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Help a GA-ME first timer

Brief answers to brief questions now, but I'd be glad to answer any other 
questions you  come up with before you go.  I've done the AT twice 88 
and 92, so have some idea of what worked for me.

1. stove - know how to take it apart and clean it.  If it's 
impossible to fix, and you're several days from a road crossing, 
fires may be possible, borrowing a stove may be possible. Depends on 
who you are  hiking with.  Most thru-hikers will help if possible.  
My stove broke one day out of harpers ferry, so I went to DC to 
replace it.  I knew someone who had to hitch out of Fontana to get 
his replaced.  Near the mountains, rides are generally easy to get.

I had camp shoes, many don't.  They'll help if your boots break down 
irreparably.  Carry shoe goo in case.  Jim's broke down 12 miles from 
a road, he glued them together, waited a day for the glue to dry, 
and a kind pair of section hikers 
drove us 50 miles to a store to replace them in Hanover.  I've used 
both.  Tevas don't have as much support if you want to use them as 
replacements for broken boots, but they can be light (not always).

I went through 2 sets of 3 pairs, not that I had holes, but I had 
mailed myself a replacement set halfway.  My socks lasted, still are 

I only use gaiters in heavy snow, never on the trail.  I only had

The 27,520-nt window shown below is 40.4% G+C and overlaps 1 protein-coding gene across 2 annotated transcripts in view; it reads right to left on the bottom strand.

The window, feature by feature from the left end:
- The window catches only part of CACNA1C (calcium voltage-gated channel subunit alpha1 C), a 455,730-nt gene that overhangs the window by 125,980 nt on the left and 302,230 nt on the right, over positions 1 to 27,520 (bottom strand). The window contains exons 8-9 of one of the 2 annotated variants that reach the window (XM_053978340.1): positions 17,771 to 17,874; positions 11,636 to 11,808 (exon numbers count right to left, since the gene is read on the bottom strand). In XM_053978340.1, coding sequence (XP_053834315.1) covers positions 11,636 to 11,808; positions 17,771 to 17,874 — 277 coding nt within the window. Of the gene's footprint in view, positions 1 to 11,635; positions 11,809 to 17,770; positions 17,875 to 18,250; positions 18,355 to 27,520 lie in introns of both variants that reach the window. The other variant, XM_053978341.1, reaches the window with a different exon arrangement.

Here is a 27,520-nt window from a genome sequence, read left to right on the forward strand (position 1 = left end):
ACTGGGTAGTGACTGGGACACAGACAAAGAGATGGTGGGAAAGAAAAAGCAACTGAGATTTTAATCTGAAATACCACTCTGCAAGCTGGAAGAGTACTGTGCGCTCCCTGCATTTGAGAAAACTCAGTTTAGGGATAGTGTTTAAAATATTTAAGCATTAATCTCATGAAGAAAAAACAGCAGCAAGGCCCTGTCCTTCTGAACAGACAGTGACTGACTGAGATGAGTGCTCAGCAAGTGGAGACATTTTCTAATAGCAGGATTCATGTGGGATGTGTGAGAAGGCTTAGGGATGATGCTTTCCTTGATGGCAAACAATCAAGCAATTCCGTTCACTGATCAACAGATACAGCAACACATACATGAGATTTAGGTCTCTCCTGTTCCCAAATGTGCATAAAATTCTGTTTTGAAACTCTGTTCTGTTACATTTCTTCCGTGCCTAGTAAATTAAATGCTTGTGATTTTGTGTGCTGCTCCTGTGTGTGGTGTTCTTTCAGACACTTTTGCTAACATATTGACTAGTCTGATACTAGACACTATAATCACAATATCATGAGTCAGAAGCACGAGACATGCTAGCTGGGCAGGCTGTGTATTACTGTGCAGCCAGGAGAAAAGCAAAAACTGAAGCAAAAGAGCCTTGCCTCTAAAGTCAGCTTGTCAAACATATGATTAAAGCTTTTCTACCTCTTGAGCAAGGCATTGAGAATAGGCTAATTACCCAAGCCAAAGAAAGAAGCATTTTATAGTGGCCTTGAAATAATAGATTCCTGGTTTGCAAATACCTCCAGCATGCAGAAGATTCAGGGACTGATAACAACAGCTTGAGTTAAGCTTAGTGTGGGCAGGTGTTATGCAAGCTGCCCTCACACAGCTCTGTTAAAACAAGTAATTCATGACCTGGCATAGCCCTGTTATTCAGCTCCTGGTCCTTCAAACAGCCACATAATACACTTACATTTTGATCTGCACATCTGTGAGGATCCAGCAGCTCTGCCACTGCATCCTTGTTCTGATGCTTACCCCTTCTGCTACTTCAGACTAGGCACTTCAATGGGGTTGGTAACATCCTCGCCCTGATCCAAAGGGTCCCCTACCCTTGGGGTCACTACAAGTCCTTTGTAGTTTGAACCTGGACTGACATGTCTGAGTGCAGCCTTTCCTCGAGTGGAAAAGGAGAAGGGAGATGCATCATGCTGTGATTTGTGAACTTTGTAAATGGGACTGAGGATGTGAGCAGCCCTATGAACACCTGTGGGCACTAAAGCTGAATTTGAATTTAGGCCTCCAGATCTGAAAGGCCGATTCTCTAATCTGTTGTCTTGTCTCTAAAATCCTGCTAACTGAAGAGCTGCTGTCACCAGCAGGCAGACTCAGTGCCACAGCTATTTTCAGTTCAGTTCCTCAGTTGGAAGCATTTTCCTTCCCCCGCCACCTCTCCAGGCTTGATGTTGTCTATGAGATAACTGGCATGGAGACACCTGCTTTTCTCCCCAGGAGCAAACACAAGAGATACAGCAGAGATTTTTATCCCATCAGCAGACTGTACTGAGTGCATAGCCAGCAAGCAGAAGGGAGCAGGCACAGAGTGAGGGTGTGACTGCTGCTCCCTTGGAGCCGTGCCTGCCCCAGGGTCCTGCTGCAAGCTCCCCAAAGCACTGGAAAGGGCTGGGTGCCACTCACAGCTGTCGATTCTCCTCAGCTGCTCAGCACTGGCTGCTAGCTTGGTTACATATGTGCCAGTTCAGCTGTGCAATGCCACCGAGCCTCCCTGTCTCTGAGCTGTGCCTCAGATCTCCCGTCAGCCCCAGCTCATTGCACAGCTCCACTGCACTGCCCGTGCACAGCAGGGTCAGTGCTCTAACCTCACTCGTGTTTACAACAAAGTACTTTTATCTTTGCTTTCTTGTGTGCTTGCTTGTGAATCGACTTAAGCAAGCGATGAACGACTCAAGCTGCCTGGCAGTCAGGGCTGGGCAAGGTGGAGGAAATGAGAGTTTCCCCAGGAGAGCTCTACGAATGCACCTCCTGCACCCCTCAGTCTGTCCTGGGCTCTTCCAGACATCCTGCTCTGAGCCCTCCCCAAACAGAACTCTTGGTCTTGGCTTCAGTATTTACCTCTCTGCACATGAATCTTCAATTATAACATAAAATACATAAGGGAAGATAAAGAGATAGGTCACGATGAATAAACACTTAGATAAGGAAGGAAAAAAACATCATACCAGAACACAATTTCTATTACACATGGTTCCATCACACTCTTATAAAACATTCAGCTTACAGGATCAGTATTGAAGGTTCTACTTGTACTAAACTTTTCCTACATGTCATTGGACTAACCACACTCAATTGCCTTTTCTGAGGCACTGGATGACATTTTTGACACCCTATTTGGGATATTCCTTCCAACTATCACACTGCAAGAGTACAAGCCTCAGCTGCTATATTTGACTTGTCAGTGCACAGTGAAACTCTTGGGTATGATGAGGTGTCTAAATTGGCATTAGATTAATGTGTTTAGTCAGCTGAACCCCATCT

snow 4 days.  

Definitely take a tent.  Those people who trusted the shelters were 
hiking before the number of users got so large.  In 1988 I didn't 
have a tent, and only twice had to do 22+ mile days because it was 
raining and the shelters were that far away.  In 1992, the shelters 
in the south were often full, if I hadn't had a tent, I would have 
been sleeping in the rain, often.  Although the rule is "there is 
always room for one more"  30 people in a 9 person shelter is too 
much.  And it is very definitely first come first serve.  If you want 
to turn your hike into a race to get to the shelter before anyone 
else, or do 7 mile days so that you can stop at noon and get there 
first, then don't take a tent, but  I know, it is not a good way to 
hike.  Freedom is a tent, despite the rain.  It means you can camp 
when and where you want.  You can cook at the shelter, and sleep at 
the overlook.  You can get away from people when you need to.   Tarps 
are sometimes lighter, though they weigh about 2 lbs. and a good 
backpacking tent is 2.8oz or 3 lbs., but tarps dont keep the rain 
from running underneath (when the ground is saturated, you can have 
an inch or more of water on the ground), nor does it keep the snow 
out, nor the mosquitos.  I prefer a tent.

After Roan Mountain in Virginia, you can get rid of most of your warm 
things until  you reach the Whites (i.e. Glencliff, NH or North 
Woodstock).  Then get them back.  Still, the weather in the mountains 
can turn cold, even in the summer.  Jim and I each kept our polartech 
jackets all through the trail, and needed them off and on most of the 
way.  The Shenandoahs can get cold at 3000+ feet, even in June.  If 
nothing else, they made good pillows.

Good luck, good hiking.

Ginny "Spirit Walker" Frost